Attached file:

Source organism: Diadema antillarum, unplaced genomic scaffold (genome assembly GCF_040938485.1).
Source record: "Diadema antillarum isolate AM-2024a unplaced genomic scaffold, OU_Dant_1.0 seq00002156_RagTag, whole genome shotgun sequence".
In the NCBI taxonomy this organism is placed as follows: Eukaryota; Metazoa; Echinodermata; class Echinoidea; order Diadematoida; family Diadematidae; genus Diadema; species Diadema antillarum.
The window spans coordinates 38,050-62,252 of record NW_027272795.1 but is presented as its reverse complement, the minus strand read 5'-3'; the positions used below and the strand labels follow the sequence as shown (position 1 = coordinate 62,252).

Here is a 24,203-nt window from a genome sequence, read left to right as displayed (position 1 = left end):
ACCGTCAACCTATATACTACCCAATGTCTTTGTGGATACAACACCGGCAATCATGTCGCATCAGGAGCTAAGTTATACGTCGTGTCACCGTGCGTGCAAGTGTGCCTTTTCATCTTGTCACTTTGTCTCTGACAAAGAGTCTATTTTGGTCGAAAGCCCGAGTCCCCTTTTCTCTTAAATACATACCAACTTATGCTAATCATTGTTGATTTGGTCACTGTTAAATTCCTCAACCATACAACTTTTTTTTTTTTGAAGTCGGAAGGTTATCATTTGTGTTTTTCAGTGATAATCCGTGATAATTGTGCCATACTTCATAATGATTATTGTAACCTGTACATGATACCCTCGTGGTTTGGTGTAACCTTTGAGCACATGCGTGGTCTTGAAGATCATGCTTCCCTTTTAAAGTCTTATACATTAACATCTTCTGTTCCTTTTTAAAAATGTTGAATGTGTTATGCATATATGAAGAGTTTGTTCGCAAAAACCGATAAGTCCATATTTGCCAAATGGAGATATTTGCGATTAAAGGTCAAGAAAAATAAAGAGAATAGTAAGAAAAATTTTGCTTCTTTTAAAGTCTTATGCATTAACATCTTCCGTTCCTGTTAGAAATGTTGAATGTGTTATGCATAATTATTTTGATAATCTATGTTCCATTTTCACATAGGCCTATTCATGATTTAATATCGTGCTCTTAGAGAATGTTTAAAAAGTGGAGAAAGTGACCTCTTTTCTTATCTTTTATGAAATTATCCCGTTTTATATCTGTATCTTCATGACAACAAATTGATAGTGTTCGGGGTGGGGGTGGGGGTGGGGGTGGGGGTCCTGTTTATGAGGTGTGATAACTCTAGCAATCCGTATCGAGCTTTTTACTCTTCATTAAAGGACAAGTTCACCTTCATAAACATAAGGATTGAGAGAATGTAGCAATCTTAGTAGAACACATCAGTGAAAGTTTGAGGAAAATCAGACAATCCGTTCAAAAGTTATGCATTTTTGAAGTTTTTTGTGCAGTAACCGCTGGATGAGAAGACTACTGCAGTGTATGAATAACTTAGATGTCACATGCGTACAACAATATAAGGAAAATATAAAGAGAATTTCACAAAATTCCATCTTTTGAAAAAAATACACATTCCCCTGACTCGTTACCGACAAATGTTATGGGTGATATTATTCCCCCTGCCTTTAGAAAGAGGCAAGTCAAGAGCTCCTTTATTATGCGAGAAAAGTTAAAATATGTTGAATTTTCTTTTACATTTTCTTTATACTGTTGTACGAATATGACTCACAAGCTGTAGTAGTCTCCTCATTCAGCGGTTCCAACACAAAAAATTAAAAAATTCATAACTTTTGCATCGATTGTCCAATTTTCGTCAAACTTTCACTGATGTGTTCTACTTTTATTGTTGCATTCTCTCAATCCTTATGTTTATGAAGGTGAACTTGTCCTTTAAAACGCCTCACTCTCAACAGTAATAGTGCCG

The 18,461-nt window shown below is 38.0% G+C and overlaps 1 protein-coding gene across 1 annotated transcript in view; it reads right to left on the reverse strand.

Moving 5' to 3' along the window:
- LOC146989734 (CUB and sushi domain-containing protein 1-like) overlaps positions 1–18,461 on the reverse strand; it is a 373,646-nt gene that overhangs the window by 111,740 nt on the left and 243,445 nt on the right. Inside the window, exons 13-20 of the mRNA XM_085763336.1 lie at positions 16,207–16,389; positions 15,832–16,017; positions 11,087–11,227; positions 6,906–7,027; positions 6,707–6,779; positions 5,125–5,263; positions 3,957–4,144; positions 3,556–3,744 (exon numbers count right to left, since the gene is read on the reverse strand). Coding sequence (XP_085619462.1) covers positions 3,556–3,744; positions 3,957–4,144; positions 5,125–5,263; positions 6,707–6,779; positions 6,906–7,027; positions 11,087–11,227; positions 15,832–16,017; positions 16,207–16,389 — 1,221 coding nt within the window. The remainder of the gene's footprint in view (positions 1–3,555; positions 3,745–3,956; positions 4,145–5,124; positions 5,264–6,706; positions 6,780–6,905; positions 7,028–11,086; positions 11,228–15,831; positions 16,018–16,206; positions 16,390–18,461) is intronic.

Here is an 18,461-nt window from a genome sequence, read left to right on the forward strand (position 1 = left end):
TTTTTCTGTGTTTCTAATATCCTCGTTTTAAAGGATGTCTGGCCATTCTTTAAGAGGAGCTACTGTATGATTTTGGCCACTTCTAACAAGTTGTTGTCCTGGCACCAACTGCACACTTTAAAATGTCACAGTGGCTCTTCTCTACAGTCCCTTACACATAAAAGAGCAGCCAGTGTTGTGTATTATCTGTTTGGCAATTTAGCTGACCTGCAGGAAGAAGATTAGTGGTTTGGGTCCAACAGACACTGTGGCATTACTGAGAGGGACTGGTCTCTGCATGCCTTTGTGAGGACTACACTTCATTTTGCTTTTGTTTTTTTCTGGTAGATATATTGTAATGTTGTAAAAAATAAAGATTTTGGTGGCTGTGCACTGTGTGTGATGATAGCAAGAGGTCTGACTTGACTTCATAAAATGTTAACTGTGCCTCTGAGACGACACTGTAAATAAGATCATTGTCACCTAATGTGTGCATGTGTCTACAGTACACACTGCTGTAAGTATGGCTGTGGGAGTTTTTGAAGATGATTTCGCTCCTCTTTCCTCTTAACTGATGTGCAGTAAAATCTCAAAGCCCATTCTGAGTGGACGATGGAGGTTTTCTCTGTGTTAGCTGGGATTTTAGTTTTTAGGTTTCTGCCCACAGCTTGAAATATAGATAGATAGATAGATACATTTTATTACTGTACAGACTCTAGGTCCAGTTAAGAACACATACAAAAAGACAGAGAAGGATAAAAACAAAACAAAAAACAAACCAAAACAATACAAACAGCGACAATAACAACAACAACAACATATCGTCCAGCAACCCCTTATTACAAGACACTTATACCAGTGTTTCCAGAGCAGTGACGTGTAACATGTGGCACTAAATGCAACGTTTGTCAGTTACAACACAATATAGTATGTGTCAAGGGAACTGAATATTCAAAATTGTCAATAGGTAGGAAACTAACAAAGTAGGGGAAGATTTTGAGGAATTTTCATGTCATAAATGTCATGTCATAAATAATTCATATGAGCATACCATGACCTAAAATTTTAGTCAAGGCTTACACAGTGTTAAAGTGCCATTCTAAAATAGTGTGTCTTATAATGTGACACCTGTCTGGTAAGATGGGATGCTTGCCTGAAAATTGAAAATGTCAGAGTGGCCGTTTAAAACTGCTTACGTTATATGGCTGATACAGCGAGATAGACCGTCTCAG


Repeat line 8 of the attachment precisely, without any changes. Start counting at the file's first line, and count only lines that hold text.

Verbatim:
Moving 5' to 3' along the window: